Cities nationwide are now turning to home lending to help them rejuvenate their neighborhoods.
Seattle, Hartford, Atlanta, Washington, and several other cities have recently started or are planning home lending programs for their employees. The idea is to supply mortgages below market rates to encourage them to move into or remain in the city. And it seems to be working, if slowly.
"Cops living in your neighborhood, it stabilizes neighborhoods," said Heyward S. Watson, director of the homeownership programs of the Washington State Housing Finance Commission.
"There are more cities trying to do it because they want to see employees live within city limits."
New Haven, Conn., is the latest to initiate such a program. Last month, the city began putting together a request for proposals from lenders. In what is known as an affinity lending arrangement, the mortgage bank originates loans for city employees at a slight discount on behalf of the city.
"The goal of the program is to encourage homeownership in the city," said Stefan I. Pryor, policy adviser to New Haven's mayor, John DeStefano.
Currently 50% of the city's 5,500 employees live outside New Haven, Mr. Pryor said.
He said the city cannot "mandate" employees to live locally. Instead, it is using what he calls "the carrot approach."
"Our goal is to encourage as many people as possible to live in the city, especially our city employees," he said.
The city official said the lending program will offer employees reduced down payment requirements and lower interest rates, escrow fees, and closing costs, among other benefits.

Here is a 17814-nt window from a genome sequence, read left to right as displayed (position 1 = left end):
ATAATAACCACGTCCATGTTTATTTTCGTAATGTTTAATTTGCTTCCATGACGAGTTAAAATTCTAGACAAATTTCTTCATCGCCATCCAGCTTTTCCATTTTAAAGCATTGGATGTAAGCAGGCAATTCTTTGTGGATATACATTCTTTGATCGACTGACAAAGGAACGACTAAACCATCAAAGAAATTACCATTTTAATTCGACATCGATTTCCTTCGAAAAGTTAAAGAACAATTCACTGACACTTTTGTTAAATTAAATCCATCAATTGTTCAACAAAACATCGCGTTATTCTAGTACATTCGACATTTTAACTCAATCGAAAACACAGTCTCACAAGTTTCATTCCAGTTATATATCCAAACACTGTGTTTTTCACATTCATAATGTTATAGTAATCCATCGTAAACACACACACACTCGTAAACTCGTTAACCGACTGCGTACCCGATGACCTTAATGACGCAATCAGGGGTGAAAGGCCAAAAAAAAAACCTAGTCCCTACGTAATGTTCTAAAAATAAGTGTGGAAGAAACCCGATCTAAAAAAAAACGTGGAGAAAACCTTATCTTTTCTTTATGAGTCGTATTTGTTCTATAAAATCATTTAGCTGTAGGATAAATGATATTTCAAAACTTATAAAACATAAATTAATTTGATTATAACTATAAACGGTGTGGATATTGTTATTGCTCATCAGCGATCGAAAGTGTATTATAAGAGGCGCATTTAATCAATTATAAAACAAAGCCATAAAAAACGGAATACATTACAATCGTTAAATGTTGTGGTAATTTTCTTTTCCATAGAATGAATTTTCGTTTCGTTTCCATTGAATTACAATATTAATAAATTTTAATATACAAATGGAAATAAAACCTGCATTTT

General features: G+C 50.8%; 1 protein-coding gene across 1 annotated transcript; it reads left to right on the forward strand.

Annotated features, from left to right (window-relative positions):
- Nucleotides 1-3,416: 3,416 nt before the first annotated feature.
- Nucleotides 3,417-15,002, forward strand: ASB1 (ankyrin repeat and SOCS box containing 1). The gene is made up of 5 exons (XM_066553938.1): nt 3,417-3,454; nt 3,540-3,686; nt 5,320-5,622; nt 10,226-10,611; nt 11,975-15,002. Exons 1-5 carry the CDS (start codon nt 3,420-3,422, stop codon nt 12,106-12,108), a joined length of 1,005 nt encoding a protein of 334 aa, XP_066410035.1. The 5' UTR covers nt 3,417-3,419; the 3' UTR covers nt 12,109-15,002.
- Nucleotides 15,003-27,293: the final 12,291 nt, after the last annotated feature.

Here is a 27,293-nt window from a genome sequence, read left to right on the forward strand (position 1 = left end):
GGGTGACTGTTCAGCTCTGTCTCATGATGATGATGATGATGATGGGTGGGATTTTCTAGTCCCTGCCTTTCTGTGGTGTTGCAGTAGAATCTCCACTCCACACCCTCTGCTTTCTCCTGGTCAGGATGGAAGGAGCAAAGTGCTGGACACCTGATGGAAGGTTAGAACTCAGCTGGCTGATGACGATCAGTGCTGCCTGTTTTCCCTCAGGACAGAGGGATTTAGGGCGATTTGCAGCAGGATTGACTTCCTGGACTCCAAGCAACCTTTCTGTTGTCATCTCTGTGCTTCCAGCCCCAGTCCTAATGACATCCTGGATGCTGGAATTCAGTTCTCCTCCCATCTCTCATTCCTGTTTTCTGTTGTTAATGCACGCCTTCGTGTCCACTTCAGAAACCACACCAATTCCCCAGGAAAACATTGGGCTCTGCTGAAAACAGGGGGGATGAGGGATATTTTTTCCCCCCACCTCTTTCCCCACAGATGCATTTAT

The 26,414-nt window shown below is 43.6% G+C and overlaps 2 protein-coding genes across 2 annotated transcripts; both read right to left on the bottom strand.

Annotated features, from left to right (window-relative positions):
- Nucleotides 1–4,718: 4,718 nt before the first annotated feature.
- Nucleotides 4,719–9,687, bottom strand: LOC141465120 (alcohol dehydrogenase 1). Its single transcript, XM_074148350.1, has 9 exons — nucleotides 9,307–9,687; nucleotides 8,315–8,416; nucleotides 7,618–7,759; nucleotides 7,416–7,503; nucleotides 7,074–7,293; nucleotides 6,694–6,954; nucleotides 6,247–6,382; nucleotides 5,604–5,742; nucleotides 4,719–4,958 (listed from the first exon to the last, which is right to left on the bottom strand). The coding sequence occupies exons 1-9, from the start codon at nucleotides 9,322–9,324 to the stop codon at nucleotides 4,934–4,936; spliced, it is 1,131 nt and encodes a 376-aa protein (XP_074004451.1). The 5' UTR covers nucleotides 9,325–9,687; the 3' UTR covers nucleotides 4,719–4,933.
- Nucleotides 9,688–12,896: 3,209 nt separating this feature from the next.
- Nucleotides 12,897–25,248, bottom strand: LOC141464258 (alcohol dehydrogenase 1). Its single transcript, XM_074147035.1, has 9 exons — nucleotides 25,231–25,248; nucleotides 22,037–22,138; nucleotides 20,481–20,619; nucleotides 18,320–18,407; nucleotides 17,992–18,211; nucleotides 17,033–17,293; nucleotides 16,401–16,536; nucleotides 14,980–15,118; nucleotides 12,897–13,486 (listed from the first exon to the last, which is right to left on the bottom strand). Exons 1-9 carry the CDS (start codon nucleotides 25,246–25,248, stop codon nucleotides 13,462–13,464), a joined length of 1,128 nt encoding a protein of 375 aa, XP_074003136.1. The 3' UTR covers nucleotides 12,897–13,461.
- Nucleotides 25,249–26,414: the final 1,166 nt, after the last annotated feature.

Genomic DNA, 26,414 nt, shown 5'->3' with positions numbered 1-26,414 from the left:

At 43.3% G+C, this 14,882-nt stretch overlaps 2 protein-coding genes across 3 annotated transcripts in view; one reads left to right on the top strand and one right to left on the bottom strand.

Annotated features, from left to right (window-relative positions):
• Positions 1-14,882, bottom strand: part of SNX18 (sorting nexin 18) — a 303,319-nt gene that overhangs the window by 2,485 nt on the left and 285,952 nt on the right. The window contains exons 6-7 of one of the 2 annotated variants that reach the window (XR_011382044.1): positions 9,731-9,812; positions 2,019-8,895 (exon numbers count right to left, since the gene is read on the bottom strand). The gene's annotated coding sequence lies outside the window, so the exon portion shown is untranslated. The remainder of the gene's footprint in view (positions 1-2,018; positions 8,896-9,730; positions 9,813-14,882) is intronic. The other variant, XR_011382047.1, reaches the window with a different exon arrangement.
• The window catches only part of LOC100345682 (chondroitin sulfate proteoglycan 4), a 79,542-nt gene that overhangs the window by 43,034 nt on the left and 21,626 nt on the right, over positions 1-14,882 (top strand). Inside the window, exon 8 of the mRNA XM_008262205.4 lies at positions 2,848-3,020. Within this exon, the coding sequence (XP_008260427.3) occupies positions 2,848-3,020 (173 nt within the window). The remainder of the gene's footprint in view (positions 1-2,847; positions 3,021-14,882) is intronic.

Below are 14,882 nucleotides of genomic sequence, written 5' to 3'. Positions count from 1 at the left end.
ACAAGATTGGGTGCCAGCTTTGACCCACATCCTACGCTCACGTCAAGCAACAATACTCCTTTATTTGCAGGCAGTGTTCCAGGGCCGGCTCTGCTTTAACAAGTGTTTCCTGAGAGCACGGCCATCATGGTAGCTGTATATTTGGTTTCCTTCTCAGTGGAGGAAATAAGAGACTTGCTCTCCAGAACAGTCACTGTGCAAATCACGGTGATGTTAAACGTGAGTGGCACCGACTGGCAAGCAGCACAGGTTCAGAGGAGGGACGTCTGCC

Atlanta is considering a proposal that would offer less expensive loans to its police officers. Portland, Ore., already runs a program just for police officers.
Initially, Seattle aimed its employee lending program only at police officers and firefighters. But other city employee groups have begun to request entry into the program, said Gary R. Clark, Seattle's planning and development specialist.
Public school teachers approached the city in September about joining the program. Mr. Clark said they and the rest of the city's 10,000 employees are likely to be included in the program next year.
U.S. Bank, which runs the program, has originated more than 35 home loans since it began in March.
Mr. Clark said the slow start was expected, as is a quicker pace of originations in the future.
Mr. Clark, who is probably the nation's expert on such lending, recommends against using public funds or working with unions.
He said the program would smack of an unequal benefit if public money is used. And unions would require that the plan be altered.
Some cities offering home loan programs to encourage employees to live in town New Haven Target: All employees Size: 5,500Status: Request for proposals going out Seattle Target: Police and firemen Size: 3,000Status: Likely be expanded to all city employees Hartford, Conn. Target: All employees Size: 2,200Status: Currently in the introductory stage